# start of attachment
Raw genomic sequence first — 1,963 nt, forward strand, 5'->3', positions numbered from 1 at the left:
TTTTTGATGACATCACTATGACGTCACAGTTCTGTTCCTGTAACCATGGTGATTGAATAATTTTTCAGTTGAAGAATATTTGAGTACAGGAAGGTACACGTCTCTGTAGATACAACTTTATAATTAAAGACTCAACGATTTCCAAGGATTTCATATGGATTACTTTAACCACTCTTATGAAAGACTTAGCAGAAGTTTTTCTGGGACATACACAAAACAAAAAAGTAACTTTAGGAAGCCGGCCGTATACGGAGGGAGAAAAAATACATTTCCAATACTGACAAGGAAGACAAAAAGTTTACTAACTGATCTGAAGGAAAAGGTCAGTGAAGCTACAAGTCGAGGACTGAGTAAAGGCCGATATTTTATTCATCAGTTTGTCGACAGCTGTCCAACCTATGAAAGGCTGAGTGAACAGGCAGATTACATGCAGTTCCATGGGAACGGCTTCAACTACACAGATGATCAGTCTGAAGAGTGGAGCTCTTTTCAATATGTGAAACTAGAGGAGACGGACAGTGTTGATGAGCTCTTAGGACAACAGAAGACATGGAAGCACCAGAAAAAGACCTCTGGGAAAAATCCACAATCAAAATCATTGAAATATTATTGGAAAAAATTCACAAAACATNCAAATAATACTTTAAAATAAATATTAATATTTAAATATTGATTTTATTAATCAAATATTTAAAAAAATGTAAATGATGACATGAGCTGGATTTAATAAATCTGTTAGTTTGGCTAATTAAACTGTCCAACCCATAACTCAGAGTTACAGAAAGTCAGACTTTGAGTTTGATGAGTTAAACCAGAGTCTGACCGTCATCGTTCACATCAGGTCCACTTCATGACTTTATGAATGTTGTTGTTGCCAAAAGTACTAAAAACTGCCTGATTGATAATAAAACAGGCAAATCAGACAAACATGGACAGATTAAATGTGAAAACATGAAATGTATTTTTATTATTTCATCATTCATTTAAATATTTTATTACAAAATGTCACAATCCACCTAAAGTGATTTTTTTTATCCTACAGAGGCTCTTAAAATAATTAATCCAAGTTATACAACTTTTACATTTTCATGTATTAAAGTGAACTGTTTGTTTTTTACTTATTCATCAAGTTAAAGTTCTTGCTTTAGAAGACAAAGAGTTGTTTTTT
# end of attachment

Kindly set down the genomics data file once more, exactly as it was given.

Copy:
Raw genomic sequence first — 1,963 nt, forward strand, 5'->3', positions numbered from 1 at the left:
TTTTTGATGACATCACTATGACGTCACAGTTCTGTTCCTGTAACCATGGTGATTGAATAATTTTTCAGTTGAAGAATATTTGAGTACAGGAAGGTACACGTCTCTGTAGATACAACTTTATAATTAAAGACTCAACGATTTCCAAGGATTTCATATGGATTACTTTAACCACTCTTATGAAAGACTTAGCAGAAGTTTTTCTGGGACATACACAAAACAAAAAAGTAACTTTAGGAAGCCGGCCGTATACGGAGGGAGAAAAAATACATTTCCAATACTGACAAGGAAGACAAAAAGTTTACTAACTGATCTGAAGGAAAAGGTCAGTGAAGCTACAAGTCGAGGACTGAGTAAAGGCCGATATTTTATTCATCAGTTTGTCGACAGCTGTCCAACCTATGAAAGGCTGAGTGAACAGGCAGATTACATGCAGTTCCATGGGAACGGCTTCAACTACACAGATGATCAGTCTGAAGAGTGGAGCTCTTTTCAATATGTGAAACTAGAGGAGACGGACAGTGTTGATGAGCTCTTAGGACAACAGAAGACATGGAAGCACCAGAAAAAGACCTCTGGGAAAAATCCACAATCAAAATCATTGAAATATTATTGGAAAAAATTCACAAAACATNCAAATAATACTTTAAAATAAATATTAATATTTAAATATTGATTTTATTAATCAAATATTTAAAAAAATGTAAATGATGACATGAGCTGGATTTAATAAATCTGTTAGTTTGGCTAATTAAACTGTCCAACCCATAACTCAGAGTTACAGAAAGTCAGACTTTGAGTTTGATGAGTTAAACCAGAGTCTGACCGTCATCGTTCACATCAGGTCCACTTCATGACTTTATGAATGTTGTTGTTGCCAAAAGTACTAAAAACTGCCTGATTGATAATAAAACAGGCAAATCAGACAAACATGGACAGATTAAATGTGAAAACATGAAATGTATTTTTATTATTTCATCATTCATTTAAATATTTTATTACAAAATGTCACAATCCACCTAAAGTGATTTTTTTTATCCTACAGAGGCTCTTAAAATAATTAATCCAAGTTATACAACTTTTACATTTTCATGTATTAAAGTGAACTGTTTGTTTTTTACTTATTCATCAAGTTAAAGTTCTTGCTTTAGAAGACAAAGAGTTGTTTTTT